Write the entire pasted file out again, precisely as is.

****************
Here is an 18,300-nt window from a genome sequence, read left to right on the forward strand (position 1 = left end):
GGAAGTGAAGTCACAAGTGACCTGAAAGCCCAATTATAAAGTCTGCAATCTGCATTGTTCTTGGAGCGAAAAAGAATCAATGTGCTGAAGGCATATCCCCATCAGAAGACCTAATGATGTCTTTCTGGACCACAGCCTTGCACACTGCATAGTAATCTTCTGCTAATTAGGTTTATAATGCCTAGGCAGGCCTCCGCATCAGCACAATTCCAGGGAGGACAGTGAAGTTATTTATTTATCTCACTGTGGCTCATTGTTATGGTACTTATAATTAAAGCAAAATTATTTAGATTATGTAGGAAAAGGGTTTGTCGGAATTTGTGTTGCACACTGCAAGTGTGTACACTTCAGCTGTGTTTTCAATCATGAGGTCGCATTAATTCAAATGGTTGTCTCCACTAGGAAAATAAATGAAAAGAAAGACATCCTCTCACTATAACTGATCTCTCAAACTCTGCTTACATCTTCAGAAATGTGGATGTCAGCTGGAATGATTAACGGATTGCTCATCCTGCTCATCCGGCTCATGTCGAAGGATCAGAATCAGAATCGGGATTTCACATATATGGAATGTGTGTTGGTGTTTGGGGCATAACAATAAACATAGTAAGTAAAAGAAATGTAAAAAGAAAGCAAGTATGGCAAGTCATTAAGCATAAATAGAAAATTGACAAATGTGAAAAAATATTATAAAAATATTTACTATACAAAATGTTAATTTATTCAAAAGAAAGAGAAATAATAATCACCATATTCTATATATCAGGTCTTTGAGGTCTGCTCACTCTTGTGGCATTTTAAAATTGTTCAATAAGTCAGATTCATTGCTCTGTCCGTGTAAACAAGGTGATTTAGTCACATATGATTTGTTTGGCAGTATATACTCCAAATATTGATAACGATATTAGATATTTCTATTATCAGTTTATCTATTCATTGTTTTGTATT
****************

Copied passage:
Here is an 18,300-nt window from a genome sequence, read left to right on the forward strand (position 1 = left end):
GGAAGTGAAGTCACAAGTGACCTGAAAGCCCAATTATAAAGTCTGCAATCTGCATTGTTCTTGGAGCGAAAAAGAATCAATGTGCTGAAGGCATATCCCCATCAGAAGACCTAATGATGTCTTTCTGGACCACAGCCTTGCACACTGCATAGTAATCTTCTGCTAATTAGGTTTATAATGCCTAGGCAGGCCTCCGCATCAGCACAATTCCAGGGAGGACAGTGAAGTTATTTATTTATCTCACTGTGGCTCATTGTTATGGTACTTATAATTAAAGCAAAATTATTTAGATTATGTAGGAAAAGGGTTTGTCGGAATTTGTGTTGCACACTGCAAGTGTGTACACTTCAGCTGTGTTTTCAATCATGAGGTCGCATTAATTCAAATGGTTGTCTCCACTAGGAAAATAAATGAAAAGAAAGACATCCTCTCACTATAACTGATCTCTCAAACTCTGCTTACATCTTCAGAAATGTGGATGTCAGCTGGAATGATTAACGGATTGCTCATCCTGCTCATCCGGCTCATGTCGAAGGATCAGAATCAGAATCGGGATTTCACATATATGGAATGTGTGTTGGTGTTTGGGGCATAACAATAAACATAGTAAGTAAAAGAAATGTAAAAAGAAAGCAAGTATGGCAAGTCATTAAGCATAAATAGAAAATTGACAAATGTGAAAAAATATTATAAAAATATTTACTATACAAAATGTTAATTTATTCAAAAGAAAGAGAAATAATAATCACCATATTCTATATATCAGGTCTTTGAGGTCTGCTCACTCTTGTGGCATTTTAAAATTGTTCAATAAGTCAGATTCATTGCTCTGTCCGTGTAAACAAGGTGATTTAGTCACATATGATTTGTTTGGCAGTATATACTCCAAATATTGATAACGATATTAGATATTTCTATTATCAGTTTATCTATTCATTGTTTTGTATT